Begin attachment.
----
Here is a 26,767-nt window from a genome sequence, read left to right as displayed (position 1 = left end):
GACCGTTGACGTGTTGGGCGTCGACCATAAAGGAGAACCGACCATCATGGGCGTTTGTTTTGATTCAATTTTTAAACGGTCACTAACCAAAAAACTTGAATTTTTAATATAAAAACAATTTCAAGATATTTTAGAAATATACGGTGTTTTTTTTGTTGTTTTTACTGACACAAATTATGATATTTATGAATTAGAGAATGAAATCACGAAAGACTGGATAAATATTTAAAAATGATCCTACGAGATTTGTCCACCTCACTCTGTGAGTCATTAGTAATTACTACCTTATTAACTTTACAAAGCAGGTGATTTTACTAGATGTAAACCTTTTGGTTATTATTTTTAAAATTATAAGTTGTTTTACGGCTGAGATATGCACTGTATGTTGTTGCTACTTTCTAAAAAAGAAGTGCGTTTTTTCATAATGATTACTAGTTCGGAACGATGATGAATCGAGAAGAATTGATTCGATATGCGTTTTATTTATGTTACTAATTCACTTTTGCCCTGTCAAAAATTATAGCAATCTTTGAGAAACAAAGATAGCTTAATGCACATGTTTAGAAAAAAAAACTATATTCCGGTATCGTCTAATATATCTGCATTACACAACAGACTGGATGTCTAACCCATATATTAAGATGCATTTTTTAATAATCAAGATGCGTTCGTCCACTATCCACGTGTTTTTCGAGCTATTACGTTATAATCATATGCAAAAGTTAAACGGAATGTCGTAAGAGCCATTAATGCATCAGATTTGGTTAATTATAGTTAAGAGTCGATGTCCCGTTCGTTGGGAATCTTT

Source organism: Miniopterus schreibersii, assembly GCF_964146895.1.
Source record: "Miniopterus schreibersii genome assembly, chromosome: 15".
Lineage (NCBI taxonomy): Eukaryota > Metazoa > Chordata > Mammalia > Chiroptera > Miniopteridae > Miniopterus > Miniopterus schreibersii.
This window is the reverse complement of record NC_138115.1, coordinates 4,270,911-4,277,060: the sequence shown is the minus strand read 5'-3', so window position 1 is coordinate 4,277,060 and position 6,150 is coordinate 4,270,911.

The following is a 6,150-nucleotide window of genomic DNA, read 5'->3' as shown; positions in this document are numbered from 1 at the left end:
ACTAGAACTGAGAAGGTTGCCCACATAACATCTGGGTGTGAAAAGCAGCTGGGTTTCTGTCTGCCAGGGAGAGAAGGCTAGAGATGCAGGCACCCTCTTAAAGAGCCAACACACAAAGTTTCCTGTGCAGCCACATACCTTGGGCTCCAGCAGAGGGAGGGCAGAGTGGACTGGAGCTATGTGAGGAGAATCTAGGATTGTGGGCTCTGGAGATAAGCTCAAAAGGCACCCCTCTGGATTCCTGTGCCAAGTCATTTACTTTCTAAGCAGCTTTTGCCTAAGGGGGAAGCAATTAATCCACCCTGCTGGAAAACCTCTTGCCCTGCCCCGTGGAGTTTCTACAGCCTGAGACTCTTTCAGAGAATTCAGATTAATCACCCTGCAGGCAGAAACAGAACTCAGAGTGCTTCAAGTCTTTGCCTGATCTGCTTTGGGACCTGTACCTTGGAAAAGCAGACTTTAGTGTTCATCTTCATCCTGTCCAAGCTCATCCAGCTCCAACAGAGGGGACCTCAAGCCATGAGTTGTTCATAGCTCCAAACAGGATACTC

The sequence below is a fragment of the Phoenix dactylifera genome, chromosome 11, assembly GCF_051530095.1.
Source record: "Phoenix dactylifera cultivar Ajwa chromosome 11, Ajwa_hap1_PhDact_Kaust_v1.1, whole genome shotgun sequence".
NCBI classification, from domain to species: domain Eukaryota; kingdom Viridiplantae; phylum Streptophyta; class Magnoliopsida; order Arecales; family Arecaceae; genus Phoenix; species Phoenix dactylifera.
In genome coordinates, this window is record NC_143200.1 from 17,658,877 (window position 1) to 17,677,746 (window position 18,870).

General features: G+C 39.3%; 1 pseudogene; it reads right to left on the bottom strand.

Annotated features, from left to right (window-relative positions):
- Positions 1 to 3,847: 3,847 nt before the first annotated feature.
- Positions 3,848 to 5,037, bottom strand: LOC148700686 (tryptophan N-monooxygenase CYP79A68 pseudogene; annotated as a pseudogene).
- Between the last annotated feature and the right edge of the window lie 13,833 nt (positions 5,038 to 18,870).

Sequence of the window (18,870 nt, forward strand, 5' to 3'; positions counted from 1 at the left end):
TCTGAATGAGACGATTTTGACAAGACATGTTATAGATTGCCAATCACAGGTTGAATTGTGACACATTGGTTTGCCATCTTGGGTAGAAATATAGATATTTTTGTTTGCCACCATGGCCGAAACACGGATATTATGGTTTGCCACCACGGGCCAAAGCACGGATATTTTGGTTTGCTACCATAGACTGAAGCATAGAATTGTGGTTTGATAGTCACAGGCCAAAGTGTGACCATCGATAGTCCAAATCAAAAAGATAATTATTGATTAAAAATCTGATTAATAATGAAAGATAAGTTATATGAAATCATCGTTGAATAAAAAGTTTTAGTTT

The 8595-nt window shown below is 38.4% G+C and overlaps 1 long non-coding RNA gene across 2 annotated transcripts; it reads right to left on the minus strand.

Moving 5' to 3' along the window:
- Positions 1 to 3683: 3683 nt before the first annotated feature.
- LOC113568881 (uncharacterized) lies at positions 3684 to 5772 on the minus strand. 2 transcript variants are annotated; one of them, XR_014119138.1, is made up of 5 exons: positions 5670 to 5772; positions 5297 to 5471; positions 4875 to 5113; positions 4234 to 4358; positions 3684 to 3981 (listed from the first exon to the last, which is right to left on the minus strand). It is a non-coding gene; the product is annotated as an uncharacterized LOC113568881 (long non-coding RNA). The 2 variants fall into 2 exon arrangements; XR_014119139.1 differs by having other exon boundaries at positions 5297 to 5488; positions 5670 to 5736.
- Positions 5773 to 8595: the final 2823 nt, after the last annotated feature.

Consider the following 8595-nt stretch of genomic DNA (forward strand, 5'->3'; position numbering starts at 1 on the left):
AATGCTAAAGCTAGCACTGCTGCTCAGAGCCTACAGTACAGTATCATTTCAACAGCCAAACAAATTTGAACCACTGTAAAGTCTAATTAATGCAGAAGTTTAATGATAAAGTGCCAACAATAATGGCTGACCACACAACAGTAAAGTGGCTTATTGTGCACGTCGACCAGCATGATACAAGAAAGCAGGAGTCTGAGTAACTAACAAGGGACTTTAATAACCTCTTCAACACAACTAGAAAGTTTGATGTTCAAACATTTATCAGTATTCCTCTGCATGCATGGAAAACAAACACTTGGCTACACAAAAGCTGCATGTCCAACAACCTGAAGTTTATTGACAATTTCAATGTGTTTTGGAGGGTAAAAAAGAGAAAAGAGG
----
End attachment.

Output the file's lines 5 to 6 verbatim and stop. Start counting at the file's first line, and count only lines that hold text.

Lineage (NCBI taxonomy): Eukaryota > Metazoa > Chordata > Mammalia > Chiroptera > Miniopteridae > Miniopterus > Miniopterus schreibersii.
This window is the reverse complement of record NC_138115.1, coordinates 4,270,911-4,277,060: the sequence shown is the minus strand read 5'-3', so window position 1 is coordinate 4,277,060 and position 6,150 is coordinate 4,270,911.